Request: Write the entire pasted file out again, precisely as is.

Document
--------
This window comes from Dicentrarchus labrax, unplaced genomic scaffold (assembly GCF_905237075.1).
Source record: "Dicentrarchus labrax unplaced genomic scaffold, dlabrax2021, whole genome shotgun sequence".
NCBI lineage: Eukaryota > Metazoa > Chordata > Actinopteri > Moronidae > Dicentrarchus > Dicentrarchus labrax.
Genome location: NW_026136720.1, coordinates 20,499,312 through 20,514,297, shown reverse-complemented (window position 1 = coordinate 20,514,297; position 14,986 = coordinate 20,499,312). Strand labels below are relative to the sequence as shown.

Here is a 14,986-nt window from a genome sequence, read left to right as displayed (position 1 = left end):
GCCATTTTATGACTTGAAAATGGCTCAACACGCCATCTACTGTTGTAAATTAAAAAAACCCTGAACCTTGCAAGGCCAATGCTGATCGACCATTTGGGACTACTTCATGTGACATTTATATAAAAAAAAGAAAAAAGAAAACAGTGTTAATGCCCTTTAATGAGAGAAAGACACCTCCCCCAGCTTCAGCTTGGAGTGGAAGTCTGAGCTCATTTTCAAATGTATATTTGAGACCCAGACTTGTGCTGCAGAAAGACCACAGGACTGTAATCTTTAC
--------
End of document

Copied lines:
This window comes from Dicentrarchus labrax, unplaced genomic scaffold (assembly GCF_905237075.1).
Source record: "Dicentrarchus labrax unplaced genomic scaffold, dlabrax2021, whole genome shotgun sequence".
NCBI lineage: Eukaryota > Metazoa > Chordata > Actinopteri > Moronidae > Dicentrarchus > Dicentrarchus labrax.
Genome location: NW_026136720.1, coordinates 20,499,312 through 20,514,297, shown reverse-complemented (window position 1 = coordinate 20,514,297; position 14,986 = coordinate 20,499,312). Strand labels below are relative to the sequence as shown.

Here is a 14,986-nt window from a genome sequence, read left to right as displayed (position 1 = left end):
GCCATTTTATGACTTGAAAATGGCTCAACACGCCATCTACTGTTGTAAATTAAAAAAACCCTGAACCTTGCAAGGCCAATGCTGATCGACCATTTGGGACTACTTCATGTGACATTTATATAAAAAAAAGAAAAAAGAAAACAGTGTTAATGCCCTTTAATGAGAGAAAGACACCTCCCCCAGCTTCAGCTTGGAGTGGAAGTCTGAGCTCATTTTCAAATGTATATTTGAGACCCAGACTTGTGCTGCAGAAAGACCACAGGACTGTAATCTTTAC